Issue 1 (Vol. 24) of Emergency Medicine Australasia published online on 9 February 2012
CT Pan-scan (Abstract)
Asha and colleagues from the University of New South Wales report on a large cohort study comparing radiation exposure to trauma patients before and after the introduction of a CT pan-scan diagnostic algorithm, finding that pan-scan increased the proportion of trauma patients receiving a radiation dose >20mSv. This increased risk occurred regardless of age or injury severity.
- Cowan et al, in their research letter, also argue that in major trauma the clinical impact of any abnormal findings should be considered in order to address the true risk–benefit balance of CT pan-scan.
- Stengel’s editorial on this CT pan-scan topic argues that the therapeutic index for pan-scan could be improved by developing more accurate decision criteria so that only those patients who really need this imaging are scheduled for the procedure.
Palliative Care in EM (Abstract)
A growing interest in palliative care in EM reflects common experiences with patients who have chronic life-limiting illness who present to EDs without being offered palliative care services that could ease symptoms and address their need to subsequently attend ED.
- The perspective by Lukin et al discusses instigating palliative care through the ED, including engaging palliative care colleagues to increase clinical support for these vulnerable patients.
- Todd’s editorial on this topic explores the likely barriers to ED-based palliative care and argues for Emergency Medicine to play an important role in calling for improvements in end-of-life care planning.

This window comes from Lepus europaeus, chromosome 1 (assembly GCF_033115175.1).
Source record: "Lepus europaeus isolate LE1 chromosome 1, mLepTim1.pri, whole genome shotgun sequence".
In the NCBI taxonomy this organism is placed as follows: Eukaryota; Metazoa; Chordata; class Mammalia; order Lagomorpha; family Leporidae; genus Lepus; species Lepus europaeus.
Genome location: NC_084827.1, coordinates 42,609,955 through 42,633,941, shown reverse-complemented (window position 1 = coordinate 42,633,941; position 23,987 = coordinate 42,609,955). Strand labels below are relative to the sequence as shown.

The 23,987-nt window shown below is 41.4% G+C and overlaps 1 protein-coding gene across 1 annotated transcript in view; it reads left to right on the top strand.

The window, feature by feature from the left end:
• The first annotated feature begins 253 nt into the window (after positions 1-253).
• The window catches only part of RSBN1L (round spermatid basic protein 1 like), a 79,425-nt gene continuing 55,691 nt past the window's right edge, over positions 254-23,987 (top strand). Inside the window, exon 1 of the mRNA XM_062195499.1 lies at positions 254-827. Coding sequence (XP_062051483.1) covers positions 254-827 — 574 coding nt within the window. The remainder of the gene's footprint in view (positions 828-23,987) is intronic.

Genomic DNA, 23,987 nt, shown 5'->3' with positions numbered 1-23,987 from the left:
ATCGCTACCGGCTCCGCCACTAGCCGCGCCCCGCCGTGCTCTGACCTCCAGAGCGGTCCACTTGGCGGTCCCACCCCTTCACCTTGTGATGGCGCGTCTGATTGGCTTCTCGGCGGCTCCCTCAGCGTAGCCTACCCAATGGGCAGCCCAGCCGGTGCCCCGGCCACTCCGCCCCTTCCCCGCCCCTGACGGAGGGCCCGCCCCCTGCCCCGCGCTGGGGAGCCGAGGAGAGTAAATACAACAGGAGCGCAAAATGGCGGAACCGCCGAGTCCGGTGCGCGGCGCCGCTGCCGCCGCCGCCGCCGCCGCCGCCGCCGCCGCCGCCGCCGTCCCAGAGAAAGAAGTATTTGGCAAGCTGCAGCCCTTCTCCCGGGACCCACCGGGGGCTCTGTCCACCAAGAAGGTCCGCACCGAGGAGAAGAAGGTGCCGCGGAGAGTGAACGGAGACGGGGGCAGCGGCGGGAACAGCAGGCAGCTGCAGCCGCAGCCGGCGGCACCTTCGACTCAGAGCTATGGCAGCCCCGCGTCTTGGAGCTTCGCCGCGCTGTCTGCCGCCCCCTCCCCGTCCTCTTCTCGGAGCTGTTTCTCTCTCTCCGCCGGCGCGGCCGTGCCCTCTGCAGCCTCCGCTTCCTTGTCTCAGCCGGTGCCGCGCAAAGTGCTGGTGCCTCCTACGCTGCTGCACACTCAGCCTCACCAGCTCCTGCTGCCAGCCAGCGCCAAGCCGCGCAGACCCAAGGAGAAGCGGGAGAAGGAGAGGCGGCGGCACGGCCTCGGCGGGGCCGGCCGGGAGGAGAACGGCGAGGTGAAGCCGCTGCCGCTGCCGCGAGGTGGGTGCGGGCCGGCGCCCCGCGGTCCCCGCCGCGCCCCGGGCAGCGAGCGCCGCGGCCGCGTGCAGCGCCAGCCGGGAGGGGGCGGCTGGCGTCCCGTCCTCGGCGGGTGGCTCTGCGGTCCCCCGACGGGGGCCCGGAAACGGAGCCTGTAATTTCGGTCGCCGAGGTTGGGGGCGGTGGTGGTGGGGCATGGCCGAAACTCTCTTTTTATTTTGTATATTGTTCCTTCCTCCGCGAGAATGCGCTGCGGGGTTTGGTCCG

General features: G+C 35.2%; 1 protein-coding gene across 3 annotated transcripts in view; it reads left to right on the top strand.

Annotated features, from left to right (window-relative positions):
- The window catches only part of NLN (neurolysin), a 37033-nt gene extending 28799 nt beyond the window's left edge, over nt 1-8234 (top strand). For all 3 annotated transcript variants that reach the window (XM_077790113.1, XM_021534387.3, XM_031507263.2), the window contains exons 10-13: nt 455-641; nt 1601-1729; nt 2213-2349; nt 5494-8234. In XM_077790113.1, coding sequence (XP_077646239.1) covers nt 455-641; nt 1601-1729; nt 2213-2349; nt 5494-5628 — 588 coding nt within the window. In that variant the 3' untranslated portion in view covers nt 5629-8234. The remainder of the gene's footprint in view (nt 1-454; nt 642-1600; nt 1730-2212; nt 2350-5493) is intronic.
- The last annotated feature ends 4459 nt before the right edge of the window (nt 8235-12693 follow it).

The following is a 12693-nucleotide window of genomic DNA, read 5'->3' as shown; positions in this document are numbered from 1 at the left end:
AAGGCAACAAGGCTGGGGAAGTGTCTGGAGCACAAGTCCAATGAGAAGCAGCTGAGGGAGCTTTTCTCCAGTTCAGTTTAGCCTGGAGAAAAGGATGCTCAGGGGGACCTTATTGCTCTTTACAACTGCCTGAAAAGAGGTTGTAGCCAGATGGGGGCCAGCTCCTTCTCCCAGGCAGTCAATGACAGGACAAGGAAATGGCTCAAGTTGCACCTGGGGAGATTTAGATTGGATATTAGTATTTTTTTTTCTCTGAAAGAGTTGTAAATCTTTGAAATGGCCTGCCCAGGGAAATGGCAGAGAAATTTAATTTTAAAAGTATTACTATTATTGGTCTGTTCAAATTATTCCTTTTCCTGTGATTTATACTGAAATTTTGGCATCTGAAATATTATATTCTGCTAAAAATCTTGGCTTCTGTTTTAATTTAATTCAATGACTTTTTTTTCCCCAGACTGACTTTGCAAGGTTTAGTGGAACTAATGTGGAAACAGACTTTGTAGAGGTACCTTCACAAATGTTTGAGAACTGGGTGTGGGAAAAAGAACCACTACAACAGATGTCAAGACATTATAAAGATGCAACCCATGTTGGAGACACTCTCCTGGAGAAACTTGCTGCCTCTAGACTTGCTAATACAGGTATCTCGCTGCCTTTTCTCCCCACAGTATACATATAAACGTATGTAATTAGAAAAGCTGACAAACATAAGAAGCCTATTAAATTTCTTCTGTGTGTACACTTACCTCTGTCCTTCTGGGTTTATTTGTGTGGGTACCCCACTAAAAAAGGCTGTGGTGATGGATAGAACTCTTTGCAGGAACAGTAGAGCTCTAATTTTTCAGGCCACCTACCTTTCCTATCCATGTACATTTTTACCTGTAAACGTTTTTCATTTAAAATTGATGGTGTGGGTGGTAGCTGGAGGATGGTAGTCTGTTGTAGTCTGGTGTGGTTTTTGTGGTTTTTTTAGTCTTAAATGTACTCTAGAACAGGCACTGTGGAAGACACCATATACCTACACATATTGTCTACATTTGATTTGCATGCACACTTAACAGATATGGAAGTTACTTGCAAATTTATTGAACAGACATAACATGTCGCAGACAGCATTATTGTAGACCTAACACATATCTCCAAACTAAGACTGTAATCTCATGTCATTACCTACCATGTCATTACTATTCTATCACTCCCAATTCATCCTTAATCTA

Goal Directed Resuscitation (Abstract)Resuscitation targets to facilitate early detection and appropriate management of circulatory shock are considered in a two-part review series. In part 1, Holley at al explore global haemodynamic end-points for guiding resuscitation and their potential limitations. Part 2 of this series will be published in the next issue.
Surgical Cricothyrotomy (Abstract)Paix and Griggs of MedSTAR SA, two experienced Australian medical specialists with backgrounds in Anaesthesia and Aeromedical Retrieval, report on their experience of emergency surgical airway cases, leading to their adopting a simple ‘scalpel–finger–tube’ method for cricothyrotomy. They suggest this technique is useful for trauma patients and other occasions where emergency surgical airway access is required.
ED Demand Increase (Abstract)FitzGerald and colleagues from the Queensland University of Technology report demand for public ED care has grown by 37% over the past decade. This increase in demand exceeds population growth, and variability between states in utilisation rates and overall trends cannot be readily explained. However, population ageing, rather than overuse by lower-acuity patients or ‘inappropriate use’ based on retrospective clinical judgement, is likely to be a significant factor.
Associate Professor Curtin Medical School, Curtin University. Emergency physician MA (Oxon) MBChB (Edin) FACEM FFSEM Sir Charles Gairdner Hospital. Passion for rugby; medical history; medical education; and asynchronous learning #FOAMed evangelist. Co-founder and CTO of Life in the Fast lane | Eponyms | Books | Twitter |